In 1977 I got hired at Tower Records in Stockton. We used to get free promotional copies from the labels, and most of the in-demand stuff got cherry-picked by the day shift, leaving the dregs, usually unknown acts on major labels like MCA, which we called “Musical Cemetery of America.” One night about a year later I took home a couple albums nobody wanted. The next day, after I’d mowed the lawn at my old house on Flora Street, I cracked a beer, twisted a doob, put on one of the albums, titled Honky Tonk Masquerade, flopped down on the couch, sparked the umbage, toked deeply, and then the music hit. What the fuck? I had no idea who this guy Joe Ely was, but every song just killed: “Cornbread Moon,” “Because of the Wind,” “Boxcars,” “Jericho,” “Tonight I Think I’m Gonna Go Downtown” — and that was just side one. Side two had “West Texas Waltz” and this killer track with the line: “I keep my fingernails long so they click when I play the piano.” I was completely smitten, and I played the record for everybody I knew. Had no idea who the Flatlanders were, or Jimmie Dale Gilmore or Butch Hancock, either. But that late-afternoon listening session was a life-changer. Still love all those guys.

Years later, had to be 1985 or so, I was working for Tower Records’ Pulse Magazine, out of Tower Records’ advertising office on Howe Avenue in Sacramento. I’d taken over a column called “Spins” from Keith Cahoon, who had moved to Japan to run Tower’s Far East operation. One day I got a box with six or eight records in it from something called Tabb Rex Enterprises in L.A.; most of the records featured the kind neo-Nuggets psychedelic revival bands that were popular in L.A.’s so-called paisley underground scene. But one of them was a six-song EP with a black and white and blue cover: Guitars, Cadillacs, Etc., Etc. by Dwight Yoakam. We listened to stuff all the time on the office turntable, and when something was good, everybody’s ears perked up. Yoakam’s debut, on a label called Oak Records, was such a record; I remember heating up the phone lines raving back and forth with store guys like Joe Medwick and Larry King from Southern California, who already were selling the shit out of it and were smitten. And my boss Mike Farrace, along with some of the other countryphiles in the office — Tower seemed to have a lot of hard-core, whiskey-drinking twang fans in its headquarters — were flipping out over it, too. It was a short time later that Warner Bros.’ newly revived Reprise label signed Yoakam and reissued the EP, fleshed out to a 10-song album.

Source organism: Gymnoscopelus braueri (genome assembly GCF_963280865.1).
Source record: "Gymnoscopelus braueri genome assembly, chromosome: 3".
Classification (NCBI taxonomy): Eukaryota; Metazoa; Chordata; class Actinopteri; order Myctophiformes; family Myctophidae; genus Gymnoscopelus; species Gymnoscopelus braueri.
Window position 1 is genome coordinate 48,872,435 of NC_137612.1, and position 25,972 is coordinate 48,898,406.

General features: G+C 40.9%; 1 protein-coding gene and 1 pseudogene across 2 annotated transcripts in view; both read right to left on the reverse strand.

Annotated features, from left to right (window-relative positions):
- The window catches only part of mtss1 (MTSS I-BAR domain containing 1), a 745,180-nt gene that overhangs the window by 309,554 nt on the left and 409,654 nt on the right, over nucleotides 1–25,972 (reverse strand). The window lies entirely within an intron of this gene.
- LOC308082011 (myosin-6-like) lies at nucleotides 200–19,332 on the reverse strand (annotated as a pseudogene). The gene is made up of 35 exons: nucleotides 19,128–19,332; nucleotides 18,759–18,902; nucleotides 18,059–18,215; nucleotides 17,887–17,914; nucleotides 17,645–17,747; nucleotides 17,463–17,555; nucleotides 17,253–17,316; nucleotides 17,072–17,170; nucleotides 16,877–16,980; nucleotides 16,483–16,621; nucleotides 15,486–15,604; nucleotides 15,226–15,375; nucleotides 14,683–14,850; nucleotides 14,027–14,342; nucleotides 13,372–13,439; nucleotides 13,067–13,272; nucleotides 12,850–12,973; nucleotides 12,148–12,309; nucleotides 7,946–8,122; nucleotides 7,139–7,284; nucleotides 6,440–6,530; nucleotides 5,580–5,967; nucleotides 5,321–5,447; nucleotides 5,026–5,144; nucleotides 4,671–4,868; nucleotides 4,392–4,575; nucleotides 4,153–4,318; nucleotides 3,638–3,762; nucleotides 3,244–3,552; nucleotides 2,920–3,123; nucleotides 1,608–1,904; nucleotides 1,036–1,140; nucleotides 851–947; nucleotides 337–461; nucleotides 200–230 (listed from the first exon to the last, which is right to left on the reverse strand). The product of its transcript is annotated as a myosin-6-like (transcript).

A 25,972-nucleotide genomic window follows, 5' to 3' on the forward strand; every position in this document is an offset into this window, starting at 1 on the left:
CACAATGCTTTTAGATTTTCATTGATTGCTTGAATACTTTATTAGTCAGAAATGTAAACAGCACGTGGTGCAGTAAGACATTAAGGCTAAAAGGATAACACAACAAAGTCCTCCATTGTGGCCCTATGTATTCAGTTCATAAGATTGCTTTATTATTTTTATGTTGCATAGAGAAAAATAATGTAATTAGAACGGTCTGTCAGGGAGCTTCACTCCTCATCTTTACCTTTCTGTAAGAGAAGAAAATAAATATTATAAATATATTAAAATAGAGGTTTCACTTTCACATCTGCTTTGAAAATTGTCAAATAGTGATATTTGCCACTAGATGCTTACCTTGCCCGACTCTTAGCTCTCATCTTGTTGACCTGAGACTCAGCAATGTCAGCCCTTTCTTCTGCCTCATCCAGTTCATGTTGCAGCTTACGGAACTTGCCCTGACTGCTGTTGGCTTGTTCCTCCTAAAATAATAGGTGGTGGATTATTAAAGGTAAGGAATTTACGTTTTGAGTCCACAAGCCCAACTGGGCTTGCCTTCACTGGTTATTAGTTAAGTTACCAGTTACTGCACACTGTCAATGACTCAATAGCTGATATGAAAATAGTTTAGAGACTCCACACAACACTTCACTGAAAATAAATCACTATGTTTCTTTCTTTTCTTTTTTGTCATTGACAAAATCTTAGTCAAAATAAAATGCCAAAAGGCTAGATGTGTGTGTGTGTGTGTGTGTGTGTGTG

The funniest thing was that like a day before I heard the Yoakam record, the New York Times ran an obituary of country music by critic Stephen Holden, commenting on how utterly dead in the water the genre was. And then, Dwight, along with Randy Travis and a bunch of other new guys hit. So, well, just when you think something is dead in the water, like country music, it gets revived by some total unknown. Seems it’s time again, I think.

And if nobody else gets ’round to it, maybe my pal Orvis Tinney will take a whack. —Jackson Griffith